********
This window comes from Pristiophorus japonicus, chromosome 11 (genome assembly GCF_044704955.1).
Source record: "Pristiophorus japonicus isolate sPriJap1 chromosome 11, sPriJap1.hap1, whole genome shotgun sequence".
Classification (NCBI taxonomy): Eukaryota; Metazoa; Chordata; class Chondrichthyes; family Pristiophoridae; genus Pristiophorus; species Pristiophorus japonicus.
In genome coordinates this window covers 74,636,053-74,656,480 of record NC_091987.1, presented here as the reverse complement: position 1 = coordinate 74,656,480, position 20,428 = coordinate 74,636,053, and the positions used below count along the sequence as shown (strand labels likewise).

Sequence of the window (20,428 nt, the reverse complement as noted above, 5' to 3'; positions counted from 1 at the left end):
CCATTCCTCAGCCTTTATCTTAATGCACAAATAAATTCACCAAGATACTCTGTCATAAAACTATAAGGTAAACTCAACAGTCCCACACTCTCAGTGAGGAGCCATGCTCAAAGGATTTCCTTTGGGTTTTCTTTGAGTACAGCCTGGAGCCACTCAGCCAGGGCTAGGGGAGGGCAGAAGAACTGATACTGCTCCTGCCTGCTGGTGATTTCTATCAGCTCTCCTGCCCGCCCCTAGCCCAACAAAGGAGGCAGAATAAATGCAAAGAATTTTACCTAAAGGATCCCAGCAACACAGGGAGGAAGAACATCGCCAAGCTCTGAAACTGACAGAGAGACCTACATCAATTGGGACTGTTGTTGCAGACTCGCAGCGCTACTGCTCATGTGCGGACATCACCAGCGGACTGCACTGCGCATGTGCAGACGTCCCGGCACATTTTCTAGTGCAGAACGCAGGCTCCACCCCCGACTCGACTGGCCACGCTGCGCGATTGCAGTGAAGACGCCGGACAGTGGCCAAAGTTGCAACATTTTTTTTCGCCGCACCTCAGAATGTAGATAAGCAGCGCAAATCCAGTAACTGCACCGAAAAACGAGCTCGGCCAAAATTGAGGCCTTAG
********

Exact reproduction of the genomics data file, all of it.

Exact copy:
This window comes from Pristiophorus japonicus, chromosome 11 (genome assembly GCF_044704955.1).
Source record: "Pristiophorus japonicus isolate sPriJap1 chromosome 11, sPriJap1.hap1, whole genome shotgun sequence".
Classification (NCBI taxonomy): Eukaryota; Metazoa; Chordata; class Chondrichthyes; family Pristiophoridae; genus Pristiophorus; species Pristiophorus japonicus.
In genome coordinates this window covers 74,636,053-74,656,480 of record NC_091987.1, presented here as the reverse complement: position 1 = coordinate 74,656,480, position 20,428 = coordinate 74,636,053, and the positions used below count along the sequence as shown (strand labels likewise).

Sequence of the window (20,428 nt, the reverse complement as noted above, 5' to 3'; positions counted from 1 at the left end):
CCATTCCTCAGCCTTTATCTTAATGCACAAATAAATTCACCAAGATACTCTGTCATAAAACTATAAGGTAAACTCAACAGTCCCACACTCTCAGTGAGGAGCCATGCTCAAAGGATTTCCTTTGGGTTTTCTTTGAGTACAGCCTGGAGCCACTCAGCCAGGGCTAGGGGAGGGCAGAAGAACTGATACTGCTCCTGCCTGCTGGTGATTTCTATCAGCTCTCCTGCCCGCCCCTAGCCCAACAAAGGAGGCAGAATAAATGCAAAGAATTTTACCTAAAGGATCCCAGCAACACAGGGAGGAAGAACATCGCCAAGCTCTGAAACTGACAGAGAGACCTACATCAATTGGGACTGTTGTTGCAGACTCGCAGCGCTACTGCTCATGTGCGGACATCACCAGCGGACTGCACTGCGCATGTGCAGACGTCCCGGCACATTTTCTAGTGCAGAACGCAGGCTCCACCCCCGACTCGACTGGCCACGCTGCGCGATTGCAGTGAAGACGCCGGACAGTGGCCAAAGTTGCAACATTTTTTTTCGCCGCACCTCAGAATGTAGATAAGCAGCGCAAATCCAGTAACTGCACCGAAAAACGAGCTCGGCCAAAATTGAGGCCTTAG